Some broad lessons from the GFC

By Matt Nolan 14/03/2014

I had to do a brief chat about the Global Financial Crisis, “mistakes” that were made, and the role of the international financial architecture, for a organisation I’m not naming with people I’m not naming.  It was Chatham House rules, but nothing particularly rough was said – so I’m more not naming anything as I like to let people’s minds run wild!  Anyway, here are the notes I wrote for myself in preparation – make of them what you will.


I’ve been asked to talk about the ‘mistakes made’ with regards to the Global Financial Crisis, and the ‘financial architecture.  Let us start off by not assuming a mistake per se, but in asking what type of narrative describes what we experienced – from that we can try to describe what can be seen as a mistake.  Furthermore, the term “architecture”, or “infrastructure”, also presupposes something about the nature of financial institutions – and directly implies it is something that needs to be built, making it sound as if we need a central organisation to do it.  While there might be some truth in that, it is not where I’d prefer to start with any discussion.

Focusing on supranational, undemocratically determined, institutions for “solutions” to a policy problem misses the point – yes the world is integrated and national level institutions need to coordinate more, but focus needs to be on national policy when discussing mistakes.  As Dani Rodrik says, it is up to nations to keep their house in order, not other countries.  If anything the crisis in Europe shows the shortcoming of supranational regulation, given the true democratic mandate is a national one.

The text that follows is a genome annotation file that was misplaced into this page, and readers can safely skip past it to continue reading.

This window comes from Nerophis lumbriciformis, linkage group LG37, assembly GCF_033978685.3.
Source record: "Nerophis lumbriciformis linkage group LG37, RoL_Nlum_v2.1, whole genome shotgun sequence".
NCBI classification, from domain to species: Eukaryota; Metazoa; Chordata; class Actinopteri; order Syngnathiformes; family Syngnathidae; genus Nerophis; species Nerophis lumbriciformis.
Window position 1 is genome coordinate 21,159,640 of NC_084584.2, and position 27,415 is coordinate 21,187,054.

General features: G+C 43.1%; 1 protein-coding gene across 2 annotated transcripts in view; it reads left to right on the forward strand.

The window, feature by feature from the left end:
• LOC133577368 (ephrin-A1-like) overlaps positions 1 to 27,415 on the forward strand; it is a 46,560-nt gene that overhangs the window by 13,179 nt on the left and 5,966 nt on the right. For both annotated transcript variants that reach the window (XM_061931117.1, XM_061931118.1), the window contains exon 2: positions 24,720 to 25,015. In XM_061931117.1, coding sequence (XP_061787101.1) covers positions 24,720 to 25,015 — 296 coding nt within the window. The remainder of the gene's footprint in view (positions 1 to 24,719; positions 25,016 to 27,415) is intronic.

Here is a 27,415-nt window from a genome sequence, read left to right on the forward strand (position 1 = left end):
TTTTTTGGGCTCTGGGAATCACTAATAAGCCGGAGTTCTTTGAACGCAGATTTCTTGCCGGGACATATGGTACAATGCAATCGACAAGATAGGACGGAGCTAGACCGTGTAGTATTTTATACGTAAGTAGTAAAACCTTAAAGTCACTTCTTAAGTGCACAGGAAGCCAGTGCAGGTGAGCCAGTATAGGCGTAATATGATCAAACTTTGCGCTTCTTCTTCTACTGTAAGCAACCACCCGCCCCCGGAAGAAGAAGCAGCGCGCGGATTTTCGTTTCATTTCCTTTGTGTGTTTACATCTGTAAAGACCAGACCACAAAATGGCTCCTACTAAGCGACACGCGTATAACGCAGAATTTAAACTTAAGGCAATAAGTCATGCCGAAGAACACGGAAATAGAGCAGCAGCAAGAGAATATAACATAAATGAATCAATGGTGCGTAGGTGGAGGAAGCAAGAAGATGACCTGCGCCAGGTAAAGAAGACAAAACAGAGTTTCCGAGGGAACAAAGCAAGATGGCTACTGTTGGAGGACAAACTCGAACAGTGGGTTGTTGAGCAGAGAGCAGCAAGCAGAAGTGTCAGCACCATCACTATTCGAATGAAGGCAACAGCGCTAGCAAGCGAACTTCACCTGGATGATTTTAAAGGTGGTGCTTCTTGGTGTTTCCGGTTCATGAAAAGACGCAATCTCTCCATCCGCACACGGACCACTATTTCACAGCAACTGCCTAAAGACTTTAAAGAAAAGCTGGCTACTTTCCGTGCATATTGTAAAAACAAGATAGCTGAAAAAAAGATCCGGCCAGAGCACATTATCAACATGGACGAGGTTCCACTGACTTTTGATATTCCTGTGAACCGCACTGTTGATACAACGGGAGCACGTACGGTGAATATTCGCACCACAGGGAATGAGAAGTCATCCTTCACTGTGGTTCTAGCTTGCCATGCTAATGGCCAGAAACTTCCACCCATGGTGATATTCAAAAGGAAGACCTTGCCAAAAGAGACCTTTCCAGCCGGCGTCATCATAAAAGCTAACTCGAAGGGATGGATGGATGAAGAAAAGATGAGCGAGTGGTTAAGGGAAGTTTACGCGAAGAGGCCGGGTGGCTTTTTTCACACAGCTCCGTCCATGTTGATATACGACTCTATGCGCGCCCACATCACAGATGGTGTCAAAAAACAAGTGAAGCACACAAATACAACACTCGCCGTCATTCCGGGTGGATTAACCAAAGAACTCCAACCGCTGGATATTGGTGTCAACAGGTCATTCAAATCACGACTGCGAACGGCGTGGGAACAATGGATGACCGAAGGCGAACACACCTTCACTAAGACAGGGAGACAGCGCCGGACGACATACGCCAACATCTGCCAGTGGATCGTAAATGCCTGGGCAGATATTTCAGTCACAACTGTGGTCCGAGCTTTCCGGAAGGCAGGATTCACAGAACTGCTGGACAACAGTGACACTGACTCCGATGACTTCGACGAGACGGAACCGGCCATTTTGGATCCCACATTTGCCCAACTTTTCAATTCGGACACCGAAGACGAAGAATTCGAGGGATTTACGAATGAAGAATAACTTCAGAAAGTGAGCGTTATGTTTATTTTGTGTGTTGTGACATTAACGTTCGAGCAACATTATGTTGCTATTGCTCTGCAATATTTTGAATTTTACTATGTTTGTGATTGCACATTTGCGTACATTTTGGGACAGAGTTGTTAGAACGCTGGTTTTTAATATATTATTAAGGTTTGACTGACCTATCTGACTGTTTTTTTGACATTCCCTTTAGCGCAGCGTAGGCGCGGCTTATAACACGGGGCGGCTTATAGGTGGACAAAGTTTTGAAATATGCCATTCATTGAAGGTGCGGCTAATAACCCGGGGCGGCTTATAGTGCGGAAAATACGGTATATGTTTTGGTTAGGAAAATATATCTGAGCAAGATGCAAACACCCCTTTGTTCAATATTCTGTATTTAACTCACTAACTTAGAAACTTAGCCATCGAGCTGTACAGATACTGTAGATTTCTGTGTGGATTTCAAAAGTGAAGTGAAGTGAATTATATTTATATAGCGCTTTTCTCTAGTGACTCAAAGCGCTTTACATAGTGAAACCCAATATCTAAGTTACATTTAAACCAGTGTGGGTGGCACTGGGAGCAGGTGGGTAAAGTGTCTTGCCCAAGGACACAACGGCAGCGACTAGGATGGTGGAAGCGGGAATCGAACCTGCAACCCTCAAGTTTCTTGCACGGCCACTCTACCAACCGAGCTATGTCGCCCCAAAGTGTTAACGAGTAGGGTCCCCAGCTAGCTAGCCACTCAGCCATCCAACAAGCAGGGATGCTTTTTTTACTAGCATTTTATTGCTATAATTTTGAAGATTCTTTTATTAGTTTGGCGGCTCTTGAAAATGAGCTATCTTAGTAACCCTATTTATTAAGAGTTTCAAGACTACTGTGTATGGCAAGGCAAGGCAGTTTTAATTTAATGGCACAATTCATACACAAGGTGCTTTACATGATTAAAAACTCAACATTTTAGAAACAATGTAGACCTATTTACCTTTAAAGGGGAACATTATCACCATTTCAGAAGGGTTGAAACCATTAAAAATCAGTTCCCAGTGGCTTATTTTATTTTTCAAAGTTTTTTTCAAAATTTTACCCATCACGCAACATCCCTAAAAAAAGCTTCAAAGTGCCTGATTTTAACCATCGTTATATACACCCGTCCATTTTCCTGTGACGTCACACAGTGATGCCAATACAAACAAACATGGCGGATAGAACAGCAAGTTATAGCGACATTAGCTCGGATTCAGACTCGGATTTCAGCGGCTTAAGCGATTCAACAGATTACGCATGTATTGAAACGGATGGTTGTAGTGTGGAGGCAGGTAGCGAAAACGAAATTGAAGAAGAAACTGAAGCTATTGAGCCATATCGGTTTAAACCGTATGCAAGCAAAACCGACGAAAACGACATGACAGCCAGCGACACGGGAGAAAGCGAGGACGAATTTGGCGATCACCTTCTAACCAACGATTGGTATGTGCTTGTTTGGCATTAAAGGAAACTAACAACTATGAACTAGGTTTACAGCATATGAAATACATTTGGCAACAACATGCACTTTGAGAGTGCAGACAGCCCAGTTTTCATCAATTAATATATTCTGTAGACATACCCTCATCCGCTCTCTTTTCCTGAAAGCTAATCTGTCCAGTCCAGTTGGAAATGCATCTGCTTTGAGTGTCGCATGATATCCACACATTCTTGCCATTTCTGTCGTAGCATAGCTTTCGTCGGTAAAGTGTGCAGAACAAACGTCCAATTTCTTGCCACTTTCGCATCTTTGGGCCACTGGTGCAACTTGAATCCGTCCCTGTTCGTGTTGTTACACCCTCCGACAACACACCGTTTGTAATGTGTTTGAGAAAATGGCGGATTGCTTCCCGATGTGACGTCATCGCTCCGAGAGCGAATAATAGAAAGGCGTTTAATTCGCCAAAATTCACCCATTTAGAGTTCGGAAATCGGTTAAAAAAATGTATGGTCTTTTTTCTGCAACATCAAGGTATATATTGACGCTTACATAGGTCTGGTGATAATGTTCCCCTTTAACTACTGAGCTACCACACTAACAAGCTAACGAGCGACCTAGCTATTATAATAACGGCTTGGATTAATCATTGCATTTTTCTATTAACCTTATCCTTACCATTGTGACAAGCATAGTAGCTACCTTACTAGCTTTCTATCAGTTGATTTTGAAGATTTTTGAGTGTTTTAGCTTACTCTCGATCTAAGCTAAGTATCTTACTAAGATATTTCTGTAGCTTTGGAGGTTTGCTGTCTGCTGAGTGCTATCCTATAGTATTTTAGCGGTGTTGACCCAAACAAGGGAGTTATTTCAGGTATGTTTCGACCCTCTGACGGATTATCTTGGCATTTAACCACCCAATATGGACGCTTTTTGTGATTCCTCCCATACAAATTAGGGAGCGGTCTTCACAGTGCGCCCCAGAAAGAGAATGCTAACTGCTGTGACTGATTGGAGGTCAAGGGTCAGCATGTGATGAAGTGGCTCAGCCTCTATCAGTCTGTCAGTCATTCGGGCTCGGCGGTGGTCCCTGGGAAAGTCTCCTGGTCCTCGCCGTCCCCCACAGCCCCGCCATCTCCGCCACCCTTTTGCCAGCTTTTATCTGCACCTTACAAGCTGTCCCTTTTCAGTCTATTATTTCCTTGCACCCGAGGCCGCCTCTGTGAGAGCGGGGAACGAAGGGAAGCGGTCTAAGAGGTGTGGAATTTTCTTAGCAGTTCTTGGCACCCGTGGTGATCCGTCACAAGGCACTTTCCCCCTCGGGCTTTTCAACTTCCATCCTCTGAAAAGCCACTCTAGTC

Even after a crisis the key thing we need to ask is what narratives fit our data, so we can build an understanding of what the impact of (national level) regulatory policy could be.  For an example of how this matters, say that if a financial crisis is like an earthquake – in that case we may believe that policy actions that help to insure people against the costs are appropriate.  Instead, assume that a financial crisis was due to the risky choice of individuals and organisations – then we would want policy that makes these people bear the costs of their choice.

The “truth” is between these, so let’s talk about these narratives.

The financial system

The GFC should not have changed our view of broad view of what financial institutions are.

The purpose of the financial system is as a market – as place where individuals and groups who want to save match up with individual and groups who want to borrow.  The institutions in the middle are financial intermediaries – and their role can be viewed in a number of ways:

  1. By screening the quality of borrowers, and doing so with the economies of scale of a large institution, they provide a cost effective service for those who want to save.